Bioenergy is the conversion of biomass resources such as agricultural and forest residues, organic municipal waste and energy crops into useful energy carriers including heat, electricity and transport fuels.
For thousands of years firewood was the traditional source of heat for domestic purposes - local heating and food preparation - and this is still the case in many parts of the world. Today, the availability of biomass-derived solid fuels in clean and convenient forms (e.g. chips, pellets and briquettes) and modern combustion equipment have created renewed interest in the use of solid biofuels for domestic heating. For the commercial and industrial sectors, available equipment allows the efficient production of heat from biofuels on a larger scale. The EU target is to achieve some 2.6 exajoules (or 1018 joules) of biomass-derived heat annually by 2010.
The usual route for producing electricity from biomass has two stages. The biomass, in some cases together with coal (co-firing), is first converted to heat, which is then used for the generation of electricity (or combined heat and power) using technology originally developed for conventional power production. A more modern approach, still being researched, involves the use of fuel cells. The biomass is converted to hydrogen, biogas or methanol, which is then fed to suitable fuel cells, creating heat and electricity. The target is to achieve some 162 terawatt hours (0.58 EJ) biomass-derived electricity annually by 2010.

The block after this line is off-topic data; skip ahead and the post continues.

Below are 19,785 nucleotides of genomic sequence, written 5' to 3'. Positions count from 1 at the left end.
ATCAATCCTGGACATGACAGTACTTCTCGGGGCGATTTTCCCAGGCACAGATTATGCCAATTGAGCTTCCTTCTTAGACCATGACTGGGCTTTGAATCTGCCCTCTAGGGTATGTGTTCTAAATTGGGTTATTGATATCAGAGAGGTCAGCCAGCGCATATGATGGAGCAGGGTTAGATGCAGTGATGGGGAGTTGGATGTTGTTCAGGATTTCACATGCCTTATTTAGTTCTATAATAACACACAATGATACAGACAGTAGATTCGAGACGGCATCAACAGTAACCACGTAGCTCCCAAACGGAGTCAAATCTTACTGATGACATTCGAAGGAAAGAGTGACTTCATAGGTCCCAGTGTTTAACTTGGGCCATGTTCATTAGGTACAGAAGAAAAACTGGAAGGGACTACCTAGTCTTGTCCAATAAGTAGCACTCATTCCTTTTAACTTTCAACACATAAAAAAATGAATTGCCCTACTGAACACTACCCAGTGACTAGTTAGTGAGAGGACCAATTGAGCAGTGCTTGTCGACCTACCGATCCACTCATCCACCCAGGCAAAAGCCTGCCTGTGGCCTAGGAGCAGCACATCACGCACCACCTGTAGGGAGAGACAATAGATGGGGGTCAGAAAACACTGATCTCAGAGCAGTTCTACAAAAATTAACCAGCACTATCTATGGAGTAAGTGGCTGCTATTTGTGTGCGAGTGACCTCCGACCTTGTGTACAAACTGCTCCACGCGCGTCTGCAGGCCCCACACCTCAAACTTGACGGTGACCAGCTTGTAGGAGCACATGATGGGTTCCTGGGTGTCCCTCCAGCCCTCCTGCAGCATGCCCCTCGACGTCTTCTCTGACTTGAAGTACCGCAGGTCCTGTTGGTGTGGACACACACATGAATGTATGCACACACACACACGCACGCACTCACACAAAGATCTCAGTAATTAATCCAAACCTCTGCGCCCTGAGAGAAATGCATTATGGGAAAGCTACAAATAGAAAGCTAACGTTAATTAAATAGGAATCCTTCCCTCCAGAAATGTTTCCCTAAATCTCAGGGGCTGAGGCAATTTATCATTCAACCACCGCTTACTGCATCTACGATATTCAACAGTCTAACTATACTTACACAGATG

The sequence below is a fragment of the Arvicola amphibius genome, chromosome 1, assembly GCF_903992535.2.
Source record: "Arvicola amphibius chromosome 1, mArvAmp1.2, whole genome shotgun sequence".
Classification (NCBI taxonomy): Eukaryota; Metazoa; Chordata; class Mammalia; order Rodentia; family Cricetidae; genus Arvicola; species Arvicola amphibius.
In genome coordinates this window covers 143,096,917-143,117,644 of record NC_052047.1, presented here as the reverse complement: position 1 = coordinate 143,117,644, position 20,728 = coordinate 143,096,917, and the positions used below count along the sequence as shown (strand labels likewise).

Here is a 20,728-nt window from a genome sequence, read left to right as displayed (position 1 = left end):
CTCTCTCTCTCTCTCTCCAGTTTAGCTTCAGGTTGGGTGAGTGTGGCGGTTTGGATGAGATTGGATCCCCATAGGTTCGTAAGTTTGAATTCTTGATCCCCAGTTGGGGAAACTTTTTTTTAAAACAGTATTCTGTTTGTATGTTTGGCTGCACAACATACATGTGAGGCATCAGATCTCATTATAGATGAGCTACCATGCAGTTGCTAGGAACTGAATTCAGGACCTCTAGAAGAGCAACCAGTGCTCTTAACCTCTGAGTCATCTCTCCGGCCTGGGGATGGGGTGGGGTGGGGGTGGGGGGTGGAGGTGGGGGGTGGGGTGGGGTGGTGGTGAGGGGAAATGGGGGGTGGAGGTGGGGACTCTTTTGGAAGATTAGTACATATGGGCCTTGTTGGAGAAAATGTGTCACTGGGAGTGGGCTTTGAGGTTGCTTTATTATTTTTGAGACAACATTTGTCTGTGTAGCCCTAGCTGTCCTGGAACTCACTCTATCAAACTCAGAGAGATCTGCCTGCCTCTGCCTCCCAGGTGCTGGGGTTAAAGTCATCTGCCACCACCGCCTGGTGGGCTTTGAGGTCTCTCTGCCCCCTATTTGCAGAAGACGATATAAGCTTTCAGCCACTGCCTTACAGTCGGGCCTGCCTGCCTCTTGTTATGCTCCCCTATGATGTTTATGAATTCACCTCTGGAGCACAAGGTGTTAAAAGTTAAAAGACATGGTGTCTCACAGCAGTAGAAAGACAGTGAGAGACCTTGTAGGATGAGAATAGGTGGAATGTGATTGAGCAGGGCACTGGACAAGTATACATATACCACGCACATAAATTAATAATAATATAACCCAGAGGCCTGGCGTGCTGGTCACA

Using transport fuels derived from biomass can reduce EU dependency on imported oil and potentially contribute to the reduction of CO2 emissions. These transport bio fuels have characteristics similar or identical to fossil fuels and are easy to store. "First generation" bio fuels obtained from mainly grains and vegetable oils feedstock, have already been on the market for many years and are predominant in Latin American markets. Currently, research is focusing on creating biofuels out of wood, municipal biowaste and aquatic biomass (algae). In the next few years, second generation bio fuels (from non-food biomass feedstock) are expected to come to market at a competitive price and with an expected reduced environmental impact. The EU target is to increase the share of liquid biofuels to 10% total petrol consumption by 2020.
Biomass, in addition to being convertible into energy carriers, can also be converted into biomaterials and biochemicals. The simultaneous production of bioenergy, biomaterials and biochemicals takes place in biorefineries. In a biorefinery, analogous to a petroleum refinery, biomass feedstocks are converted into energy, fuels or other products using a range of thermochemical and biochemical processes. Some of these techniques are already at a stage of commercial development while others require further research and technological development.
Bioenergy is a priority of the Energy Theme of FP7 but is also addressed in other parts of FP7. For example the 'Food, Agriculture and Fisheries, and Biotechnology' Theme' focuses on the sustainable production of renewable bio-resources and on Life Sciences, biotechnology and biochemistry for sustainable non-food products and processes.
Read more about:
- International Energy Agency Bioenergy
- European Renewable Energy Council
- European Biomass Association (AEBIOM)
- European Bioethanol Fuel Association (eBIO)
- European Biomass Industry Association (EUBIA)